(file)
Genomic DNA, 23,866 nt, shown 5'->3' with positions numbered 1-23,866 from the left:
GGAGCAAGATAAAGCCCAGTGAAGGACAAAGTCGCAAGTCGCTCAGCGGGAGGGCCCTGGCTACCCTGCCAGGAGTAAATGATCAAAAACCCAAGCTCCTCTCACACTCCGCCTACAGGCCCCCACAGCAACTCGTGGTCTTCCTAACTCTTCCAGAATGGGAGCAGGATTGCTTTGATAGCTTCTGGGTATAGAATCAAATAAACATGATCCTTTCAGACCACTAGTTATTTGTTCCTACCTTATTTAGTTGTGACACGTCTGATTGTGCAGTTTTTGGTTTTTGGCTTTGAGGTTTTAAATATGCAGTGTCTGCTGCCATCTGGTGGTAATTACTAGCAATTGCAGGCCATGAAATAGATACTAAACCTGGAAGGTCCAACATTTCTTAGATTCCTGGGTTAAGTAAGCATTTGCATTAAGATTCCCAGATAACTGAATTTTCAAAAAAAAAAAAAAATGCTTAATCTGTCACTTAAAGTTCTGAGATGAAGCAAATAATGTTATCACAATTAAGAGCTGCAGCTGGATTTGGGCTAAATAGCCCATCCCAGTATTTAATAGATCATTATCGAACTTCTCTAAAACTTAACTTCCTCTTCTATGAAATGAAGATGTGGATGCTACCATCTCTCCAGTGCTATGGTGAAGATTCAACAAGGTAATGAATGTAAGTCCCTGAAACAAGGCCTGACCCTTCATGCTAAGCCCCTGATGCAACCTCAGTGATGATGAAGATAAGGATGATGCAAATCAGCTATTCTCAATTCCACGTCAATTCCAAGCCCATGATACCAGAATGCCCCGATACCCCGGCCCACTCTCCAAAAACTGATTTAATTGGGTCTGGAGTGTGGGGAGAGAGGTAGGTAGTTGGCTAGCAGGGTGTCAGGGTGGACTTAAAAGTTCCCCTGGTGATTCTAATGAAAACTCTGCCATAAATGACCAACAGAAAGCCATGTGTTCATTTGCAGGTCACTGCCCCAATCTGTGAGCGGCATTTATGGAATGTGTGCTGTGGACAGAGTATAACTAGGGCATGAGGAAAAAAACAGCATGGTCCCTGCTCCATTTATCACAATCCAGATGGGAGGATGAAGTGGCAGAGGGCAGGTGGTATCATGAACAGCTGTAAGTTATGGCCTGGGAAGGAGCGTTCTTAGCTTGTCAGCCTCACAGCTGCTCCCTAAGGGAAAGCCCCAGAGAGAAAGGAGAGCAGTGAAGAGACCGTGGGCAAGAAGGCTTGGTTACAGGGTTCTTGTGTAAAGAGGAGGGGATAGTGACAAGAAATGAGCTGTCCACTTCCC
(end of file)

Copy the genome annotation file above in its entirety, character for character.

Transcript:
Genomic DNA, 23,866 nt, shown 5'->3' with positions numbered 1-23,866 from the left:
GGAGCAAGATAAAGCCCAGTGAAGGACAAAGTCGCAAGTCGCTCAGCGGGAGGGCCCTGGCTACCCTGCCAGGAGTAAATGATCAAAAACCCAAGCTCCTCTCACACTCCGCCTACAGGCCCCCACAGCAACTCGTGGTCTTCCTAACTCTTCCAGAATGGGAGCAGGATTGCTTTGATAGCTTCTGGGTATAGAATCAAATAAACATGATCCTTTCAGACCACTAGTTATTTGTTCCTACCTTATTTAGTTGTGACACGTCTGATTGTGCAGTTTTTGGTTTTTGGCTTTGAGGTTTTAAATATGCAGTGTCTGCTGCCATCTGGTGGTAATTACTAGCAATTGCAGGCCATGAAATAGATACTAAACCTGGAAGGTCCAACATTTCTTAGATTCCTGGGTTAAGTAAGCATTTGCATTAAGATTCCCAGATAACTGAATTTTCAAAAAAAAAAAAAAATGCTTAATCTGTCACTTAAAGTTCTGAGATGAAGCAAATAATGTTATCACAATTAAGAGCTGCAGCTGGATTTGGGCTAAATAGCCCATCCCAGTATTTAATAGATCATTATCGAACTTCTCTAAAACTTAACTTCCTCTTCTATGAAATGAAGATGTGGATGCTACCATCTCTCCAGTGCTATGGTGAAGATTCAACAAGGTAATGAATGTAAGTCCCTGAAACAAGGCCTGACCCTTCATGCTAAGCCCCTGATGCAACCTCAGTGATGATGAAGATAAGGATGATGCAAATCAGCTATTCTCAATTCCACGTCAATTCCAAGCCCATGATACCAGAATGCCCCGATACCCCGGCCCACTCTCCAAAAACTGATTTAATTGGGTCTGGAGTGTGGGGAGAGAGGTAGGTAGTTGGCTAGCAGGGTGTCAGGGTGGACTTAAAAGTTCCCCTGGTGATTCTAATGAAAACTCTGCCATAAATGACCAACAGAAAGCCATGTGTTCATTTGCAGGTCACTGCCCCAATCTGTGAGCGGCATTTATGGAATGTGTGCTGTGGACAGAGTATAACTAGGGCATGAGGAAAAAAACAGCATGGTCCCTGCTCCATTTATCACAATCCAGATGGGAGGATGAAGTGGCAGAGGGCAGGTGGTATCATGAACAGCTGTAAGTTATGGCCTGGGAAGGAGCGTTCTTAGCTTGTCAGCCTCACAGCTGCTCCCTAAGGGAAAGCCCCAGAGAGAAAGGAGAGCAGTGAAGAGACCGTGGGCAAGAAGGCTTGGTTACAGGGTTCTTGTGTAAAGAGGAGGGGATAGTGACAAGAAATGAGCTGTCCACTTCCC